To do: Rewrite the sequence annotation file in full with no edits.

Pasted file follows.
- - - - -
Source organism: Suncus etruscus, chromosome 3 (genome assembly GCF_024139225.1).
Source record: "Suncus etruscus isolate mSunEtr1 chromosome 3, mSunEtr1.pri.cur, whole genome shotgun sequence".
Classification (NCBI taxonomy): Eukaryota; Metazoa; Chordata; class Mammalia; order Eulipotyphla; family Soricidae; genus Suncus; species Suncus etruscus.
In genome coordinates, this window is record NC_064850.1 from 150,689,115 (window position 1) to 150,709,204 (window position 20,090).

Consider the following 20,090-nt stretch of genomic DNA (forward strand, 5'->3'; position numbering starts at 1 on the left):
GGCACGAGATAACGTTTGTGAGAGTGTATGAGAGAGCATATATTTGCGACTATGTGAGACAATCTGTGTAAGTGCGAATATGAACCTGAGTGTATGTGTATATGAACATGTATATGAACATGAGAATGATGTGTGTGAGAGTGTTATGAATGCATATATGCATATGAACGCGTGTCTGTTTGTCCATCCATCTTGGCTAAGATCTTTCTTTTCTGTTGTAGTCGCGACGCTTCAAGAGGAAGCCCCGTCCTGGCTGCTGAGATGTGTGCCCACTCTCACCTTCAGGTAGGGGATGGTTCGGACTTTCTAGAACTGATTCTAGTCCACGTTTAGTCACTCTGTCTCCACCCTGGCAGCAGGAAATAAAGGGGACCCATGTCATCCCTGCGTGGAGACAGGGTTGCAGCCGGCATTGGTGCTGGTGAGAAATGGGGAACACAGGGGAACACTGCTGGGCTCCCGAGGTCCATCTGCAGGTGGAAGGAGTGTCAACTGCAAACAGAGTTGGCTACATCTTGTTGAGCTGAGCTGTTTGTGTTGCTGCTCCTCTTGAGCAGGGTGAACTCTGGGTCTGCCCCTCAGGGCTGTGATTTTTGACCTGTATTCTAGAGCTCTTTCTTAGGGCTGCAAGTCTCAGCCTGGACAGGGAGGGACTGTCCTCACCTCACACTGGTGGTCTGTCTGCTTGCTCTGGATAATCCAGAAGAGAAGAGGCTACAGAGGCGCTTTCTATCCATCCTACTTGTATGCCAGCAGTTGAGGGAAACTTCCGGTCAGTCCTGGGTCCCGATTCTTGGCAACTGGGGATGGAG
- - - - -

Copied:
Source organism: Suncus etruscus, chromosome 3 (genome assembly GCF_024139225.1).
Source record: "Suncus etruscus isolate mSunEtr1 chromosome 3, mSunEtr1.pri.cur, whole genome shotgun sequence".
Classification (NCBI taxonomy): Eukaryota; Metazoa; Chordata; class Mammalia; order Eulipotyphla; family Soricidae; genus Suncus; species Suncus etruscus.
In genome coordinates, this window is record NC_064850.1 from 150,689,115 (window position 1) to 150,709,204 (window position 20,090).

Consider the following 20,090-nt stretch of genomic DNA (forward strand, 5'->3'; position numbering starts at 1 on the left):
GGCACGAGATAACGTTTGTGAGAGTGTATGAGAGAGCATATATTTGCGACTATGTGAGACAATCTGTGTAAGTGCGAATATGAACCTGAGTGTATGTGTATATGAACATGTATATGAACATGAGAATGATGTGTGTGAGAGTGTTATGAATGCATATATGCATATGAACGCGTGTCTGTTTGTCCATCCATCTTGGCTAAGATCTTTCTTTTCTGTTGTAGTCGCGACGCTTCAAGAGGAAGCCCCGTCCTGGCTGCTGAGATGTGTGCCCACTCTCACCTTCAGGTAGGGGATGGTTCGGACTTTCTAGAACTGATTCTAGTCCACGTTTAGTCACTCTGTCTCCACCCTGGCAGCAGGAAATAAAGGGGACCCATGTCATCCCTGCGTGGAGACAGGGTTGCAGCCGGCATTGGTGCTGGTGAGAAATGGGGAACACAGGGGAACACTGCTGGGCTCCCGAGGTCCATCTGCAGGTGGAAGGAGTGTCAACTGCAAACAGAGTTGGCTACATCTTGTTGAGCTGAGCTGTTTGTGTTGCTGCTCCTCTTGAGCAGGGTGAACTCTGGGTCTGCCCCTCAGGGCTGTGATTTTTGACCTGTATTCTAGAGCTCTTTCTTAGGGCTGCAAGTCTCAGCCTGGACAGGGAGGGACTGTCCTCACCTCACACTGGTGGTCTGTCTGCTTGCTCTGGATAATCCAGAAGAGAAGAGGCTACAGAGGCGCTTTCTATCCATCCTACTTGTATGCCAGCAGTTGAGGGAAACTTCCGGTCAGTCCTGGGTCCCGATTCTTGGCAACTGGGGATGGAG